Certainly it provides many chances for golfers to score well. Averaging 454m from the club tees, the par fives here offer most players the opportunity of reaching the green in two. Eight of the par fours measure under 350m, so a good tee shot on these holes should leave the player with a short-iron into the green.
Contrasted to this, the par threes have the potential to do some serious damage to your scorecard. Averaging 160m in length, the short holes may be easy on the eye, but should not be taken for granted, particularly as they are high-stroking holes.
An interesting, if somewhat dated, statistic helps to highlight this point. When the South African Open was held at Erinvale in 2004, Bellville hosted the pre-qualifying event and the professionals understandably made merry at the par fives, shooting a combined total of 85 under par. On the par threes, however, they finished a collective 82 over par.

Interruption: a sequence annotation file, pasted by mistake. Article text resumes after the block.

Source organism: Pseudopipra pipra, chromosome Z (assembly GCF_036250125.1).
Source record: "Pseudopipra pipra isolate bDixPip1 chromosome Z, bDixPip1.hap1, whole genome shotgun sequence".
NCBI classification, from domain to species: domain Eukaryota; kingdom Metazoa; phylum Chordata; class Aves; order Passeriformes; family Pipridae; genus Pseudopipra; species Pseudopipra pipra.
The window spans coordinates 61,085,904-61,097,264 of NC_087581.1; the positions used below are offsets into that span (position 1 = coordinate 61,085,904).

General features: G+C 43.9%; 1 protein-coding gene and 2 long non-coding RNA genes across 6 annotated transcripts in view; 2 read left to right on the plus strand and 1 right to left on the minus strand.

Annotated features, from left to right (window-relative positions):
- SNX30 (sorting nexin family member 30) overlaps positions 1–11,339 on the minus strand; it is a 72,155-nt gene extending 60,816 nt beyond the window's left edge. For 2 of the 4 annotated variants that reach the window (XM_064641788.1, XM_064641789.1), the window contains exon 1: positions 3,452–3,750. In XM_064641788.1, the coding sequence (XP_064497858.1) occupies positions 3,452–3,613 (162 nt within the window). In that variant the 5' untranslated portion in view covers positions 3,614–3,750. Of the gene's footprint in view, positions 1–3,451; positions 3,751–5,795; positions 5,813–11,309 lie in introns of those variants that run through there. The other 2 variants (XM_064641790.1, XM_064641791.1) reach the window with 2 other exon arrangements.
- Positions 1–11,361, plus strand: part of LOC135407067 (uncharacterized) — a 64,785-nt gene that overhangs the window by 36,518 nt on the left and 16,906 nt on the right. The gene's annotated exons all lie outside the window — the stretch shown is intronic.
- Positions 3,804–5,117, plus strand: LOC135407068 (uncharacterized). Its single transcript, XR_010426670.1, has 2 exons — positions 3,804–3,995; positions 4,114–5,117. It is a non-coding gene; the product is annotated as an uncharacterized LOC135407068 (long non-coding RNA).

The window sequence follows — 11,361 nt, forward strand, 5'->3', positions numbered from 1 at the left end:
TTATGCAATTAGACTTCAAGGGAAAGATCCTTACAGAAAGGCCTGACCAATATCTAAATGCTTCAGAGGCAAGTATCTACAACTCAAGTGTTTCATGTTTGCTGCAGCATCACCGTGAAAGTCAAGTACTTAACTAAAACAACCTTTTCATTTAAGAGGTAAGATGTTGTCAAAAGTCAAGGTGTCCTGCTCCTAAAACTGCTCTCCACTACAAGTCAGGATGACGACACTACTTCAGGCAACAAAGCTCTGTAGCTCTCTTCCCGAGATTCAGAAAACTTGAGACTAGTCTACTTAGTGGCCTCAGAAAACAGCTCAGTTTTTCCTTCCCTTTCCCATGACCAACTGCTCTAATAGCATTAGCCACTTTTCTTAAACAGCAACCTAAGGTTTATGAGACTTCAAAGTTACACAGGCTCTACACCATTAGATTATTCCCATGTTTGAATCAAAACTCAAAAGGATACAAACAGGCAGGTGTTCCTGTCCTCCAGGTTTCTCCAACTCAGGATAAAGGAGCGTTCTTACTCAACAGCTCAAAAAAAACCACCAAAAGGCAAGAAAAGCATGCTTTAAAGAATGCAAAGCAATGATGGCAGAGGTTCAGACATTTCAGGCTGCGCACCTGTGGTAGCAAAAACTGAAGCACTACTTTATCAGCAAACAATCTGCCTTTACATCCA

With very few straight fairways, Bellville seems to encourage you to shape your shots off the tee in order to get the most out of your drives.
A fine example is presented on the opening hole, which measures 324m. Faced with a fairway that slopes hard from right to left, a gentle fade is called for but players will probably need to do this with a fairway wood or long-iron or risk running out of fairway.
The 2nd hole curves to the right, the 3rd turns hard left and the 5th hole is a sharp dogleg to the left, so that by the time one is confronted with a straight fairway it is already the 6th hole.
This also happens to be the course’s stroke two and justifiably so. This par four measures 375m and is bordered all the way along the right by the course perimeter, with its tall bluegum trees and white out-of-bounds stakes. This hole is one of few at Bellville where there is little margin for error off the tee, as most other holes provide a generous bailout area for those who are feeling a little short of confidence.